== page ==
Sometimes the biggest questions you can ask yourself—Who am I? What is my purpose? Where can I find fulfillment?—come down to a very simple one: What shall I do today?
Grand visions aren't hard to think up; carrying them out is the problem. Everyone's days are filled with distractions. Duties and demands pile up steadily. The bigger issues become hazy when your to-do list is overflowing. So how can we bring vision and practicality closer together?
The world's wisdom traditions tell us to look inside for the real obstacles that block the way to fulfillment. Outer demands will always fill the time given to them. Pitching into the swirling activity of daily life inevitably makes existence seem stressed and chaotic. What you can do instead is to examine your reality "in here," which is where clarity can be found.
What most people find when they look inside are the following ingredients in their mental makeup:
- Confusion: this manifests as not setting clear priorities because the path ahead doesn't look clear and decisive.
- Distraction: this manifests as a hundred small things that pull your attention this way and that.
- Disorganization: this manifests as a lack of orderly thinking that leads to productive results.
These three ingredients make up the managerial part of mental life, which is a basic necessity. There's a spectrum of problems that changes from person to person. The tightly controlled, highly disciplined thinker is at one end, while the vague dreamer sits at the other edge of the spectrum. There are countless variations in how we use our minds. If your goal is clarity, set aside the thoughts and sensations that fill your mind every day. Focus instead on the goal of finding clarity.
- Confusion is solved by getting your priorities straight.
- Distraction is solved by getting better at focusing your attention.
- Disorganization is solved by throwing out non-essentials and tending to the important things first.
Remember that we are talking about your inner life, so achieving clarity isn't the same as cleaning the house and straightening out every room. The solution doesn't lie in attacking the problem directly. If you become a kind of efficiency expert, you could probably sort your thinking out in a more orderly, focused way. But the effort would be a strain, and the results would likely be temporary. It is far better to find a way to let the mind become orderly, focused, and clear on its own.
We've all been taught, one way or another, that the mind will run amok if it isn't watched and controlled. Like a child, it is easily distracted; an undisciplined mind will run around in all directions. But few people have actually tested whether the mind's nature is so chaotic. We take for granted, looking at our own confusion, that it would be a struggle to turn inner chaos into something more orderly. This is where the world's wisdom traditions offer a valuable secret.
They teach that the unsettled mind comes about through one thing only: losing sight of who we really are. You can't be a puppet of outside demands and pressures unless you see yourself as secondary while the world "out there" is primary. After all, how can you eat, put a roof over your head, raise a family, and so on without plunging into the hard realities of daily existence? The answer lies in finding out who you really are—a conscious agent who can choose, at any time, to live from the level of the true self.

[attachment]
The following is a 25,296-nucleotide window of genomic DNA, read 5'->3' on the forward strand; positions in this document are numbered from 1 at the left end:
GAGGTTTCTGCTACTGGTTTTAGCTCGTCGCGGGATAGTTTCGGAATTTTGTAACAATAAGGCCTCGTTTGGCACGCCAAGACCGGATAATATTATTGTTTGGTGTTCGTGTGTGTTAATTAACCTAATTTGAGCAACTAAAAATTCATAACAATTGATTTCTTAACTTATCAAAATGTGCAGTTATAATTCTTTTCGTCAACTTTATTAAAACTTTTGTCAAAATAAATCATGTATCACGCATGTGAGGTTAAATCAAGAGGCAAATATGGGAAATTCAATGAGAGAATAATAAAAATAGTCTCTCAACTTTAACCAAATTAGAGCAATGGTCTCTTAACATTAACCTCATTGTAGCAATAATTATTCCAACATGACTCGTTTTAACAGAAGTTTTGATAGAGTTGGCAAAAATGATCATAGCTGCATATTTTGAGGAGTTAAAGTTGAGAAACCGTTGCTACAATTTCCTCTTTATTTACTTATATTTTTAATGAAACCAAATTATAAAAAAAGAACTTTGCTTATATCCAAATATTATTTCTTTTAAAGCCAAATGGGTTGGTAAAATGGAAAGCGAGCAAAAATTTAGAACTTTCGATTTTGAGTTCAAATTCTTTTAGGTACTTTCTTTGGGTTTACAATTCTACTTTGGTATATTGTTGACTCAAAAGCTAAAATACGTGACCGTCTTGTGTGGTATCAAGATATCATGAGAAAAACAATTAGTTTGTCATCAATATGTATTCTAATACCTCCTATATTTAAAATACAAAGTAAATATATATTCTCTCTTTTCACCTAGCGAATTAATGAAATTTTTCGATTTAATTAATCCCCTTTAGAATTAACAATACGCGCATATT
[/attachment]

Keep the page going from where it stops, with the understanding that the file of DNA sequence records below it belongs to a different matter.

By committing to the practice of meditation, you take your mind to this level where clarity is natural and effortless. The analogy of a river helps to show what happens. On the surface, a river is fast-flowing and whipped up into waves and eddies. As you descend into it, however, the river's flow becomes slow and steady. At the very bottom, the water may be so calm that it hardly moves at all. In the same way, there's a level of the mind that knows only peace, calmness, and clarity. But unlike a river bottom, it's not sluggish. There's a beautiful balance between relaxation and alertness.
The settled mind, in fact, is the most capable of meeting the day's demands because it is guided from within. Self-awareness dominates, which means that you know who you are and where you're going. Suddenly, it turns out that the day contains enough time for you to find fulfillment, which is a timeless quality that is undisturbed by demands, duties, and distractions.
Regular daily meditation also leads to changes in your everyday life that can be summarized as dos and don'ts.
- Make your surroundings orderly and uncluttered.
- Take a close look at the stresses that need to be addressed.
- Keep away from negative influences.
- Find a friend or confidante who shares your vision of clarity and fulfillment.
- Center yourself several times a day whenever you feel distracted or unsettled.
- Go outside to experience the calm and inspiration of Nature.
- Follow a regular, daily routine.
- Get eight hours of good sleep every night.
- Remain in situations that are disordered and stressful.
- Push your work time to the limit of exhaustion, mental or physical.
- Be tied down by other people's opinions and attitudes.
- Let stress go unaddressed.
- Let a good night's sleep slip by more than once or twice a week.
- Immerse yourself in bad news and the world's chaotic unrest.
- Ignore your body's signals; be aware of when it wants to rest, nourishment, downtime, and a chance to reset itself through meditation and quiet time alone.
- Forget to provide yourself with pure food, water, and air.
What these lists suggest is that as your inner world becomes more orderly and clear, your actions in the outer world should follow suit. Both sides of the equation are important. Just remember that without inner clarity, all the external neatness and organization won't serve as a substitute. Inner fulfillment is the goal of life, and always has been.